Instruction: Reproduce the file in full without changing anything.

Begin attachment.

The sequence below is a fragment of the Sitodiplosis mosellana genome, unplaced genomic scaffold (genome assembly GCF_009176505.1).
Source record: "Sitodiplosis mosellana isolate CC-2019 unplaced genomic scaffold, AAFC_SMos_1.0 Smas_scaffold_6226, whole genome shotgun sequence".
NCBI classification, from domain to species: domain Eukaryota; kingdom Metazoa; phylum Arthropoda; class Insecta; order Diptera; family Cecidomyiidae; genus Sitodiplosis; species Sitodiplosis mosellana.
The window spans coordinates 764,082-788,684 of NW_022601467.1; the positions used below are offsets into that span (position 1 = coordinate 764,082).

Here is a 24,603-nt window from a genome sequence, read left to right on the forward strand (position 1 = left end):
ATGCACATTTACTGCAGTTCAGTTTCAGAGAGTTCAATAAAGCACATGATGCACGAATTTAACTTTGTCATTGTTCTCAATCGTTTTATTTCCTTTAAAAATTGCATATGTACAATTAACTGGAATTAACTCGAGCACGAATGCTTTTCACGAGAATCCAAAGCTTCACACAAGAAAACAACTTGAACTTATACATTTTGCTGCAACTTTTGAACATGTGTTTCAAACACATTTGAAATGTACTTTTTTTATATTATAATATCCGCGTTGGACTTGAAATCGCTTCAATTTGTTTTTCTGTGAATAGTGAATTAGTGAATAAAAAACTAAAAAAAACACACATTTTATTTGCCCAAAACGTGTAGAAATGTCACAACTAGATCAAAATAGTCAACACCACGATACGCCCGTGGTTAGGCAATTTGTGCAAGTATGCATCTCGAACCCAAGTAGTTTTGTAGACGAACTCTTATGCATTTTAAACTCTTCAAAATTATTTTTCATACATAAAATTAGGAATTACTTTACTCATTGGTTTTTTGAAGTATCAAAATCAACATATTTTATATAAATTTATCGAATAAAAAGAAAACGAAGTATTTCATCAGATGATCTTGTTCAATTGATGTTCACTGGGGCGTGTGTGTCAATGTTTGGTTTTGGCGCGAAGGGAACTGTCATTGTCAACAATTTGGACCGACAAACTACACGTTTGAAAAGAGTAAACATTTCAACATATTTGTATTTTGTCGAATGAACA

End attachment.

The sequence below is a fragment of the Sitodiplosis mosellana genome, unplaced genomic scaffold (genome assembly GCF_009176505.1).
Source record: "Sitodiplosis mosellana isolate CC-2019 unplaced genomic scaffold, AAFC_SMos_1.0 Smas_scaffold_6226, whole genome shotgun sequence".
NCBI classification, from domain to species: domain Eukaryota; kingdom Metazoa; phylum Arthropoda; class Insecta; order Diptera; family Cecidomyiidae; genus Sitodiplosis; species Sitodiplosis mosellana.
The window spans coordinates 764,082-788,684 of NW_022601467.1; the positions used below are offsets into that span (position 1 = coordinate 764,082).

Here is a 24,603-nt window from a genome sequence, read left to right on the forward strand (position 1 = left end):
ATGCACATTTACTGCAGTTCAGTTTCAGAGAGTTCAATAAAGCACATGATGCACGAATTTAACTTTGTCATTGTTCTCAATCGTTTTATTTCCTTTAAAAATTGCATATGTACAATTAACTGGAATTAACTCGAGCACGAATGCTTTTCACGAGAATCCAAAGCTTCACACAAGAAAACAACTTGAACTTATACATTTTGCTGCAACTTTTGAACATGTGTTTCAAACACATTTGAAATGTACTTTTTTTATATTATAATATCCGCGTTGGACTTGAAATCGCTTCAATTTGTTTTTCTGTGAATAGTGAATTAGTGAATAAAAAACTAAAAAAAACACACATTTTATTTGCCCAAAACGTGTAGAAATGTCACAACTAGATCAAAATAGTCAACACCACGATACGCCCGTGGTTAGGCAATTTGTGCAAGTATGCATCTCGAACCCAAGTAGTTTTGTAGACGAACTCTTATGCATTTTAAACTCTTCAAAATTATTTTTCATACATAAAATTAGGAATTACTTTACTCATTGGTTTTTTGAAGTATCAAAATCAACATATTTTATATAAATTTATCGAATAAAAAGAAAACGAAGTATTTCATCAGATGATCTTGTTCAATTGATGTTCACTGGGGCGTGTGTGTCAATGTTTGGTTTTGGCGCGAAGGGAACTGTCATTGTCAACAATTTGGACCGACAAACTACACGTTTGAAAAGAGTAAACATTTCAACATATTTGTATTTTGTCGAATGAACA